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Don’t be daft – we don’t need to ban fireworks




Some of your happiest memories when I was a child were at family or school fireworks displays. Freezing cold, eating jacket potatoes, sparklers in hands and ‘oo-ing’ and ‘ah-ing’ over the pretty explosions which lit up the inky, night sky.

Whether you called it Guy Fawkes Night or Bonfire Night, November 5 was one of the few times each year we got together with family and friends.

Now you are older, with a rescue dog, cat or a child who has always been sensitive to loud noises, you are less keen on the night.

Especially as it no longer lasts just one evening but fireworks can generally be heard from now until January. But an outright ban, or even allowing them only at official events is nonsense.

At the moment, thosands of people have signed a petition to ban fireworks in public – which means the government will have to respond.

I won’t call these people fun police or killjoys as some people have, I can see why they want to put restrictions on fireworks displays.

As they say themselves, they ’cause alarm, distress and anxiety to many people and animals’.

What is needed instead though is better education on the danger of fireworks, tougher penalties for those misusing them and police cracking down on those who flout the rules, particularly those who give/sell them to under 18s.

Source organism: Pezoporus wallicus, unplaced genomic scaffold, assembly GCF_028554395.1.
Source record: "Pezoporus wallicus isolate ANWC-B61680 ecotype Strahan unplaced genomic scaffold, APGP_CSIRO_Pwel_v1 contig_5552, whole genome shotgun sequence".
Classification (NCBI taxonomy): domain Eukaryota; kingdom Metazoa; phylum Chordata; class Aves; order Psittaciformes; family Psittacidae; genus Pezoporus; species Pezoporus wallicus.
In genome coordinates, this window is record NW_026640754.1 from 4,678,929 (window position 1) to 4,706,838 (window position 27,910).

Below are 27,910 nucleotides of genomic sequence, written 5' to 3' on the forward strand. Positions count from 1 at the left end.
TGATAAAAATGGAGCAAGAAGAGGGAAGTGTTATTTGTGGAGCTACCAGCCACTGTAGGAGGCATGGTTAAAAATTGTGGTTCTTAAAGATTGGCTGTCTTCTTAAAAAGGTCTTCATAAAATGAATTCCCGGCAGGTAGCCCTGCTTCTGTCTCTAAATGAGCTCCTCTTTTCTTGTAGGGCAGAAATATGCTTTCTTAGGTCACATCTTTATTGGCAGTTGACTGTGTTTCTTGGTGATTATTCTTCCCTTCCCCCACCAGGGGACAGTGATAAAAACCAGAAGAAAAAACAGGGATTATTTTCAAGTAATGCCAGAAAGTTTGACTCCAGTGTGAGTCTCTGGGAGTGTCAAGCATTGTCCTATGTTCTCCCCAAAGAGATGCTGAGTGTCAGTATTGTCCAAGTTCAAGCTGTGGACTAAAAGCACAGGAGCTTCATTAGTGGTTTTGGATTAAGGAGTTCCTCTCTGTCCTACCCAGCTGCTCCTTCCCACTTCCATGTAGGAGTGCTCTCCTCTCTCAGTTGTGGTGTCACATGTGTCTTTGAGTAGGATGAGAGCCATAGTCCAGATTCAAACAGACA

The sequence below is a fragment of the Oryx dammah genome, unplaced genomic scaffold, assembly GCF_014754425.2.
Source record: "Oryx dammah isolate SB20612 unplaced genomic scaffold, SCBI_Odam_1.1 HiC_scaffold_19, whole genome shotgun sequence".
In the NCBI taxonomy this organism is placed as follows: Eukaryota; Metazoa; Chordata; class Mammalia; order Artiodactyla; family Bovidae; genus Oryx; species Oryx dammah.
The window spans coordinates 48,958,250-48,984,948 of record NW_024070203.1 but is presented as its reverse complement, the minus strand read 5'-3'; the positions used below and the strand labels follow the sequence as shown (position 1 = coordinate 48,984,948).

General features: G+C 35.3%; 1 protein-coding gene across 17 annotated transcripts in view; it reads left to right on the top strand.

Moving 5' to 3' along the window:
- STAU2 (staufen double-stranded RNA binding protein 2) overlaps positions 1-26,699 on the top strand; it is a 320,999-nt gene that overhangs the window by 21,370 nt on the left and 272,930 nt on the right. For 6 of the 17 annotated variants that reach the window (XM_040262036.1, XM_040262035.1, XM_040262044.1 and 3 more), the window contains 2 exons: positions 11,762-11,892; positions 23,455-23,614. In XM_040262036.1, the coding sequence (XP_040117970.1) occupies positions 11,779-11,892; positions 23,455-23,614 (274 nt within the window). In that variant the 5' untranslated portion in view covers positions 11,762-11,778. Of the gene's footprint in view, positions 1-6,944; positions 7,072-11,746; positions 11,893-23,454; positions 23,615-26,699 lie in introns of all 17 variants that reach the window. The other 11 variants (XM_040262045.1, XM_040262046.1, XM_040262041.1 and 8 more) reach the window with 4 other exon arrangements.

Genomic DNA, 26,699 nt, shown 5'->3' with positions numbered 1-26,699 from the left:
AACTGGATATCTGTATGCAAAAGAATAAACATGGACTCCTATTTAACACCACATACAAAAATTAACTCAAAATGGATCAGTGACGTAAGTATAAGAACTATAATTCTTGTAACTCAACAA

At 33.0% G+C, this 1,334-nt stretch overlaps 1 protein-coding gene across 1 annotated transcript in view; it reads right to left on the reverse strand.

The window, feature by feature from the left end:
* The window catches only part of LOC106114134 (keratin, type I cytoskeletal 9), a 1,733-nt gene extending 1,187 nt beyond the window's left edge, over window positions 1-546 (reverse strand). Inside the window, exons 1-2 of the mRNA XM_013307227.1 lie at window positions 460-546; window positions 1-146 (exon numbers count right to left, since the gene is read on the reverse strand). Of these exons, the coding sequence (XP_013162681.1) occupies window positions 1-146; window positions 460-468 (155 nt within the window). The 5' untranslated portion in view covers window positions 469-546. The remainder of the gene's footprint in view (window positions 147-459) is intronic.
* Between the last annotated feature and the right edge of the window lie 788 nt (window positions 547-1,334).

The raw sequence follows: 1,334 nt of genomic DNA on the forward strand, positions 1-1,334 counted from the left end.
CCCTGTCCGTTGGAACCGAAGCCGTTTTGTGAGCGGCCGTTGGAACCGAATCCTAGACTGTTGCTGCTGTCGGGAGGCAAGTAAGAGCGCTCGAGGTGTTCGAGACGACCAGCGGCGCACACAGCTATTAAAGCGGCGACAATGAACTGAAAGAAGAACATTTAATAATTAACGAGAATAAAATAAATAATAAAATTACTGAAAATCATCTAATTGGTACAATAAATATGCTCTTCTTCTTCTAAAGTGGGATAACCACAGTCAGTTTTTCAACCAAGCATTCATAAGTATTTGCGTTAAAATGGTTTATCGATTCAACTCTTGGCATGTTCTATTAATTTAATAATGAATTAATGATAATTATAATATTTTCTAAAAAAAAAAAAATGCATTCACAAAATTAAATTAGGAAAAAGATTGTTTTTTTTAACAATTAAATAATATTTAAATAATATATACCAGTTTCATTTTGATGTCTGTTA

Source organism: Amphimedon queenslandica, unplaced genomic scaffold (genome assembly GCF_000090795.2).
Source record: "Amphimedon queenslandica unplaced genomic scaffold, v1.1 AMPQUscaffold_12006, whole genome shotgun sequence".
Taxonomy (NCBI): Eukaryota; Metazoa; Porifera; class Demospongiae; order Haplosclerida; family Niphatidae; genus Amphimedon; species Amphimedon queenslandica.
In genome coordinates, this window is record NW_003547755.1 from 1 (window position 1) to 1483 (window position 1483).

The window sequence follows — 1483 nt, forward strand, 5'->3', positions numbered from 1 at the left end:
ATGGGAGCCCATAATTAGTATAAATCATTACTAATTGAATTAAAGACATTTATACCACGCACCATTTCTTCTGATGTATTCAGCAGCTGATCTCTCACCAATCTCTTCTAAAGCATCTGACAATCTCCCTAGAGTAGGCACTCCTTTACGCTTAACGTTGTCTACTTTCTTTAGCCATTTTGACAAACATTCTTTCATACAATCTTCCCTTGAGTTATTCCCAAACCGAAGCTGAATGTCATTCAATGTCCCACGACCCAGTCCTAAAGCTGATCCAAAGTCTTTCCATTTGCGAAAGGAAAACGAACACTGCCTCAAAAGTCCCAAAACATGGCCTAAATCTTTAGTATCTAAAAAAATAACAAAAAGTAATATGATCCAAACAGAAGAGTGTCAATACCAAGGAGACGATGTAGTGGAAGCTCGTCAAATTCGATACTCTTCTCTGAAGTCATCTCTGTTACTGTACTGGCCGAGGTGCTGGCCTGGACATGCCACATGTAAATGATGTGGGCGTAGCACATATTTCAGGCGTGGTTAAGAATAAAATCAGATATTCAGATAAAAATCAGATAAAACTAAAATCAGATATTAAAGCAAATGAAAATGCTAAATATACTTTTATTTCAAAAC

If organising a garden display, just be a considerate human being.

Make sure your neighbours are aware, perhaps even invite them over.

It’s easy to let people know – most of us are on social media and there are plenty of local noticeboards you can post on to let people know if you plan to let fireworks off for a lengthy amount of time.

If not, knock a few doors, particularly if you have elderly neighbours and those with children or pets.

Choose low noise or quiet fireworks (yes, they do exist) as well as follow safety advice and take precautions before setting them off.

And don’t be a git and let them off past 11pm.

If we all followed these general rules it would probably help a lot.

Banning things rarely has the desired effect and will only mean that a ‘black market’ will open up which will make it even more dangerous and fireworks more likely to fall into the hands of youngsters and those who would act irresponsibly.

People point to the environmental damage caused by fireworks – perhaps then a green tax should be introduced to pay towards offsetting the damage caused?

And there are plenty of things which are more dangerous and/or cause more environmental damage than fireworks such as cars, dairy farming – should we also ban them?

We all have to live with things which annoy or upset us but we can’t go around and ban everything that upsets someone.


Battle Library Reopens next week!




Battle Library reopens next week! The library is due to reopen next Tue 6 April, initially for 9 hours per week (Tuesday 1-5, Friday 10-12, Saturday 10-1).